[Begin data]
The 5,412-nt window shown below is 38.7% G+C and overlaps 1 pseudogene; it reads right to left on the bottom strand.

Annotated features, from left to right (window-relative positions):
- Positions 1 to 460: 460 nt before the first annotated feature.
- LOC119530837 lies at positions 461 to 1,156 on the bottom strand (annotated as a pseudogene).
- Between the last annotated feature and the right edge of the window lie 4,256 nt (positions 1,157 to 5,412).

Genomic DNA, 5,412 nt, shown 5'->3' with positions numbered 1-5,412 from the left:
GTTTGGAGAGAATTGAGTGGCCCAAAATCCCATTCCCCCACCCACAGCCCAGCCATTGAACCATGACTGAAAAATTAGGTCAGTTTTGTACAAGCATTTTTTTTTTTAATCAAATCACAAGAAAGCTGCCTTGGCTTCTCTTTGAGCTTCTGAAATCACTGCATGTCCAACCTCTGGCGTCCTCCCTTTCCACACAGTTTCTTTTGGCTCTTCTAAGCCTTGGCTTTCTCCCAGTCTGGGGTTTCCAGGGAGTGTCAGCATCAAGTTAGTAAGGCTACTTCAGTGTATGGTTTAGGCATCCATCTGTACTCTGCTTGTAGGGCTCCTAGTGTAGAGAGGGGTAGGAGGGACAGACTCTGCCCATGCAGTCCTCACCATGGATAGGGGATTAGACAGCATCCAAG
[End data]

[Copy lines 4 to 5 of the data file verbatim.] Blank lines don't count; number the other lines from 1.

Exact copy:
- LOC119530837 lies at positions 461 to 1,156 on the bottom strand (annotated as a pseudogene).
- Between the last annotated feature and the right edge of the window lie 4,256 nt (positions 1,157 to 5,412).